Friday, September 4, 2009

Social War; MMORPG Society in PVP Situations

For those of you who don't battleground and group PVP, I must say you are probably missing out on some of the most frustrating, and hilarious social interactions of MMORPGs. My main experience is with battlegrounds, and not world PVP, so I will be primarily talking about that.

Battlegrounds are, in the best cases, very fun. In the worst cases they are frustratingly difficult. In either case, things usually are fast-paced, and there is usually little time for chatting except when action isn't happening. In my experiences, there are two kinds of BG chatting: Productive and Non-Productive. Productive chatting involves things like saying good game, congratulating on a good defense, talking strategy (legitimate strategy), and posting or asking for intelligence (i.e. incomings, or location of Enemy Flag Carriers). Non-Productive chatting involves smack-talk, whining, complaining about any part of the battleground, and other non-helpful noise (please turn off those "funny" macroes, I'm tired of hearing them every time you cast a spell).

Productive chatting is all too rare in most battlegrounds (I will use WoW as an example, because I have experience with it). This can also be correlated with the amount of people on a team that actually work with one another instead of trying to solo the game. Soloers will typically be quiet, or perform non-productive chatting, while team players will call out incomings, even if it doesn't directly benefit them (i.e. they won't get honorable kills for it). The sad part is that Productive chatting is the most useful (obviously) kind for battlegrounds. Intelligence is one of the factors that wins battles, and knowing that there is a rogue in the tunnel (because he just killed you) is vital if your flag carrier is nearby (and hence, vulnerable to said rogue). Being able to react, and the counter-attack is of vital importance.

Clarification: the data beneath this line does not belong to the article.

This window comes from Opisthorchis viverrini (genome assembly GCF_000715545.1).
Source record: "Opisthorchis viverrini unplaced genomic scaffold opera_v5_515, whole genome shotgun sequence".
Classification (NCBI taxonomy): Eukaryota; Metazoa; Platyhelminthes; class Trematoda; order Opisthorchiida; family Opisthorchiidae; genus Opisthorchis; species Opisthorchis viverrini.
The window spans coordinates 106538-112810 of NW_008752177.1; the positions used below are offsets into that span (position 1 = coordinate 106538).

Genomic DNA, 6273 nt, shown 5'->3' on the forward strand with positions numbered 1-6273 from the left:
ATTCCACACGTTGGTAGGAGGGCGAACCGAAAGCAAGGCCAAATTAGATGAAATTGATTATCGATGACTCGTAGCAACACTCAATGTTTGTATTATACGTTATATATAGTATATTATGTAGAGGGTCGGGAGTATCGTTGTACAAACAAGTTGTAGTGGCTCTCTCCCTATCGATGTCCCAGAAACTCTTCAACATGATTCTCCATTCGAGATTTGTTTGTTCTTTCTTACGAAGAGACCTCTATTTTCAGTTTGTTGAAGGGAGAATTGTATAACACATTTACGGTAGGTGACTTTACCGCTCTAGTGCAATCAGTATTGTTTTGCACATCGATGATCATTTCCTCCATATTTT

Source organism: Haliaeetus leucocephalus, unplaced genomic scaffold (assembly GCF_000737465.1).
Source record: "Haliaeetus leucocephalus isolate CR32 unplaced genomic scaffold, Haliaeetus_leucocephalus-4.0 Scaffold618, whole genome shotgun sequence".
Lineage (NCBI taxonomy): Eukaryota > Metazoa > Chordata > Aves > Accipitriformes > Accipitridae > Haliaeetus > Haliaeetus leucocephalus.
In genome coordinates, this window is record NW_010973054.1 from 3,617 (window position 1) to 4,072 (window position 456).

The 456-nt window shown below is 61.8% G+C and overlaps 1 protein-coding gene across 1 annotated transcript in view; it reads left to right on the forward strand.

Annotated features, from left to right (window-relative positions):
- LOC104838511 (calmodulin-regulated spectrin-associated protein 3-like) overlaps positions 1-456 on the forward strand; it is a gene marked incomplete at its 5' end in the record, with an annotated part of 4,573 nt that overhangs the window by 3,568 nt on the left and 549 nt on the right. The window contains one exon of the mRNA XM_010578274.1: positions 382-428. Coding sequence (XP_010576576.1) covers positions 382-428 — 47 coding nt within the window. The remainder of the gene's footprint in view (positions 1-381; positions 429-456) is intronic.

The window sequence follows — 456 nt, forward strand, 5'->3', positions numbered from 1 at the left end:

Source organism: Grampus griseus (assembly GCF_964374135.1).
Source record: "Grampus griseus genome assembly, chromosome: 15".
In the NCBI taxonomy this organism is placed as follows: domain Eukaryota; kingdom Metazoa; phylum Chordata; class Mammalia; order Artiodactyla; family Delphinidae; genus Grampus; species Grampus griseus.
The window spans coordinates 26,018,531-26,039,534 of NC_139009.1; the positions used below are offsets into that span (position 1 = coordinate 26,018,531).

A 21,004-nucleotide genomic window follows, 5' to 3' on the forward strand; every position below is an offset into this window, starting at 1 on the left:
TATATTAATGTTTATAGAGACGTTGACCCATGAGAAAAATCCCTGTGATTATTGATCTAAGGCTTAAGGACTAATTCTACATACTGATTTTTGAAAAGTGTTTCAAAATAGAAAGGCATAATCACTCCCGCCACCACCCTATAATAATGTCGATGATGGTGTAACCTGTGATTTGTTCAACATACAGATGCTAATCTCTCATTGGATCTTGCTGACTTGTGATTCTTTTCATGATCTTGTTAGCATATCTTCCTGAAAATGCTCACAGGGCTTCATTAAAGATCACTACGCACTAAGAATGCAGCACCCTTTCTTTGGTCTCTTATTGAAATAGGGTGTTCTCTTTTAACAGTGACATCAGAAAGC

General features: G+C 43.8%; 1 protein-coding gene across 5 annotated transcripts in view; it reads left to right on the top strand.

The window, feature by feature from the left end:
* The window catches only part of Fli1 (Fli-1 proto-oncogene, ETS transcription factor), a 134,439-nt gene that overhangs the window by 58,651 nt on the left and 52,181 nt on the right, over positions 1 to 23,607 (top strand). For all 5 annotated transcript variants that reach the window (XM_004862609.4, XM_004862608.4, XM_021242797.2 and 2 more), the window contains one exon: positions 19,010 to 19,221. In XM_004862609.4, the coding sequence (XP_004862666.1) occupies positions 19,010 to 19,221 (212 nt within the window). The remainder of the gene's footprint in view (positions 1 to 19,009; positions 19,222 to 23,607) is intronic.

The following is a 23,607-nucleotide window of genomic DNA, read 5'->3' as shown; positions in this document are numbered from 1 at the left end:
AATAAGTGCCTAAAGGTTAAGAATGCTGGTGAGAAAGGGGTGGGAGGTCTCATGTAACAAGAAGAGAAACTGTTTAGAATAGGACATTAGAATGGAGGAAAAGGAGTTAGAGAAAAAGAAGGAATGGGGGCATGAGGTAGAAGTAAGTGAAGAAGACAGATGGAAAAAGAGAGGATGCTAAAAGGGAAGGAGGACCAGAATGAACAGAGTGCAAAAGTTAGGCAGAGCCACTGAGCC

For example, in a recent Warsong Gulch (Capture the flag) battleground, my team was close to capturing the flag. Someone reported that a lot of enemies were coming up the tunnel. While they were not close enough to kill our flag carrier before he could capture, they were close enough to grab the flag when it respawned. Instead of dispersing ourselves once the flag was captured, and trying to grab theirs quickly, someone suggested we "Hold in flag room for the alliance and counter-attack." The Alliance, not expecting a counter-attack did not react swiftly, and were quickly crushed. Their organized attack broke down, and they lost momentum, which allowed us to get another flag shortly after. Without both the reported intelligence *and* the suggestion/order to hold and counter-attack, the Alliance would have probably captured our flag immediatly after we captured theirs. This is the difference between a quick victory and a drawn-out battle.

Non-Productive chatting is far more prevalent, especially when the chatter's team is loosing. It is generally useless and gets more frequent the worse a team is doing (especially if the chatter is dying more often than they think they should). Essentially this type of chatting is a venting system, and allows players to blame everyone but themselves for failing to stay alive/capture the flag/pwning a noob/etc. Being dead makes this type of chatting easy, especially as the failure probably caused their death, and chatting in the middle of battle is, as said before, not easy or productive. This type of chatting really irritates me, and I'd rather people just not talk. Frankly, it is not Blizzard's fault if the team is unable to work together, or if the other side has more/higher level players. Perhaps I am venting myself about it, but I just don't see this as helpful.

What does this say about MMORPG society? Well, not much really. People who communicate tend to work well together. People who blame everyone else for their problems tend to not be helped by members of their team. Frankly, we like people who don't bitch, and we all roll our eyes at bitchers. This is true in real society as with virtual ones. Of course, it is self-serving as well. If I want to win, I will report tactical information hoping someone uses it. If I start acting that way, perhaps others will too. Of course, I'm probably just kidding myself.

In any rate, I don't battleground to win, I battleground to have fun. Listening to whiners isn't fun, nor does it help us win. Up next, the dreaded general chat channel. For veterans of the Barrens chat, please tune in tomorrow.

1 comment:

  1. Definitely been going through this a lot in League of Legends. There's a very strong correlation with people who complain the most and react the most angrily to short-term failures and a general lack of skill and useful communication on their part. Conversely, players that communicate with the team well and give lighthearted comments or congratulations to the opponent(s) on a good maneuver also tend to make the strongest personal showing.

    I'm not exactly sure why this is, but my working theory is that players approach a game with different attitudes, and attitudes that don't allow players to take failure in stride also do not promote good learning of the game systems and the actions required to excel in them.